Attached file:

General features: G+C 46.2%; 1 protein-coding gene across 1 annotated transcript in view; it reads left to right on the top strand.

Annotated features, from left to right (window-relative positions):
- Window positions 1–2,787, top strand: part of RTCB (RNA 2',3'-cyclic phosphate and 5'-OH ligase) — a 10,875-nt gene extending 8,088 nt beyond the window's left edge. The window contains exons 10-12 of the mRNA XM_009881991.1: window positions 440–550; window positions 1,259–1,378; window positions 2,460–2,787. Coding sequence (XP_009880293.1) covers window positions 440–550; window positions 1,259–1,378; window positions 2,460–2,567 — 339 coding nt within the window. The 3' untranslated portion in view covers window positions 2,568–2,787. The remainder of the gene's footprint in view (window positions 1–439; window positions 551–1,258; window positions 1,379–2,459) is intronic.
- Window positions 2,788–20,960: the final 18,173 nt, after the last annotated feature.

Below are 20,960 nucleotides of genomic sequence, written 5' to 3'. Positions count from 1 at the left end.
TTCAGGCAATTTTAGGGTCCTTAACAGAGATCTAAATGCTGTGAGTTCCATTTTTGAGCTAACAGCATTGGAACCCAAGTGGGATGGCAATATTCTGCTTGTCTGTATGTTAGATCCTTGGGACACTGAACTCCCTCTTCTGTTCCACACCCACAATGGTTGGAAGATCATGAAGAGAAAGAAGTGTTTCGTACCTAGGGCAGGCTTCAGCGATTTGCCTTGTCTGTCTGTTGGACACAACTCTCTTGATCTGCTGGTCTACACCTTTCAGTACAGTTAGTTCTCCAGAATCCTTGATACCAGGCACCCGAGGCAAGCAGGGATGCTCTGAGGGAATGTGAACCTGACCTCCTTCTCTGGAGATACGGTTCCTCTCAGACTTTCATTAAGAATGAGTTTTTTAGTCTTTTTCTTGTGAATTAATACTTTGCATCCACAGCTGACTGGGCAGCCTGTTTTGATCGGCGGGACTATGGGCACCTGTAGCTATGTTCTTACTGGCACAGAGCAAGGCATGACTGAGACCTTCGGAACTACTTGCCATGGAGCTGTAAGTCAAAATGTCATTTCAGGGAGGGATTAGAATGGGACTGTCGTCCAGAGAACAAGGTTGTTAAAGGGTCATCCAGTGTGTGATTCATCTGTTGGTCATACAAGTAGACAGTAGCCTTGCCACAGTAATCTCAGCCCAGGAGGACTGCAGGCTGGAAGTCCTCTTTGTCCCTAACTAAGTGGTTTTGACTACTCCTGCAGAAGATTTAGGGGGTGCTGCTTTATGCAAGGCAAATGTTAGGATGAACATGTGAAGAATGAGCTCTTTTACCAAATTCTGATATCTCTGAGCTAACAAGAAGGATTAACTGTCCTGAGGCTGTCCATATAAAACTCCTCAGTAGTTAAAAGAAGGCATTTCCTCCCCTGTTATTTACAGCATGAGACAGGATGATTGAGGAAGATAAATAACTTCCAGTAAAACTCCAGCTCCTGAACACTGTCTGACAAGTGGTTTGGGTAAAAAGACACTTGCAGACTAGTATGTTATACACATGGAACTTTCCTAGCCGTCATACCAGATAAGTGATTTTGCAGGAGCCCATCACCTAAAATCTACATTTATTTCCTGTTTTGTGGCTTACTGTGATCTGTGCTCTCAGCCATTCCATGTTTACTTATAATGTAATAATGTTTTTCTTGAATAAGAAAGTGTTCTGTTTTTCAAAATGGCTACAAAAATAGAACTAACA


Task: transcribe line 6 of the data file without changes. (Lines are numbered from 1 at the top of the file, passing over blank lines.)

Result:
TTCAGGCAATTTTAGGGTCCTTAACAGAGATCTAAATGCTGTGAGTTCCATTTTTGAGCTAACAGCATTGGAACCCAAGTGGGATGGCAATATTCTGCTTGTCTGTATGTTAGATCCTTGGGACACTGAACTCCCTCTTCTGTTCCACACCCACAATGGTTGGAAGATCATGAAGAGAAAGAAGTGTTTCGTACCTAGGGCAGGCTTCAGCGATTTGCCTTGTCTGTCTGTTGGACACAACTCTCTTGATCTGCTGGTCTACACCTTTCAGTACAGTTAGTTCTCCAGAATCCTTGATACCAGGCACCCGAGGCAAGCAGGGATGCTCTGAGGGAATGTGAACCTGACCTCCTTCTCTGGAGATACGGTTCCTCTCAGACTTTCATTAAGAATGAGTTTTTTAGTCTTTTTCTTGTGAATTAATACTTTGCATCCACAGCTGACTGGGCAGCCTGTTTTGATCGGCGGGACTATGGGCACCTGTAGCTATGTTCTTACTGGCACAGAGCAAGGCATGACTGAGACCTTCGGAACTACTTGCCATGGAGCTGTAAGTCAAAATGTCATTTCAGGGAGGGATTAGAATGGGACTGTCGTCCAGAGAACAAGGTTGTTAAAGGGTCATCCAGTGTGTGATTCATCTGTTGGTCATACAAGTAGACAGTAGCCTTGCCACAGTAATCTCAGCCCAGGAGGACTGCAGGCTGGAAGTCCTCTTTGTCCCTAACTAAGTGGTTTTGACTACTCCTGCAGAAGATTTAGGGGGTGCTGCTTTATGCAAGGCAAATGTTAGGATGAACATGTGAAGAATGAGCTCTTTTACCAAATTCTGATATCTCTGAGCTAACAAGAAGGATTAACTGTCCTGAGGCTGTCCATATAAAACTCCTCAGTAGTTAAAAGAAGGCATTTCCTCCCCTGTTATTTACAGCATGAGACAGGATGATTGAGGAAGATAAATAACTTCCAGTAAAACTCCAGCTCCTGAACACTGTCTGACAAGTGGTTTGGGTAAAAAGACACTTGCAGACTAGTATGTTATACACATGGAACTTTCCTAGCCGTCATACCAGATAAGTGATTTTGCAGGAGCCCATCACCTAAAATCTACATTTATTTCCTGTTTTGTGGCTTACTGTGATCTGTGCTCTCAGCCATTCCATGTTTACTTATAATGTAATAATGTTTTTCTTGAATAAGAAAGTGTTCTGTTTTTCAAAATGGCTACAAAAATAGAACTAACA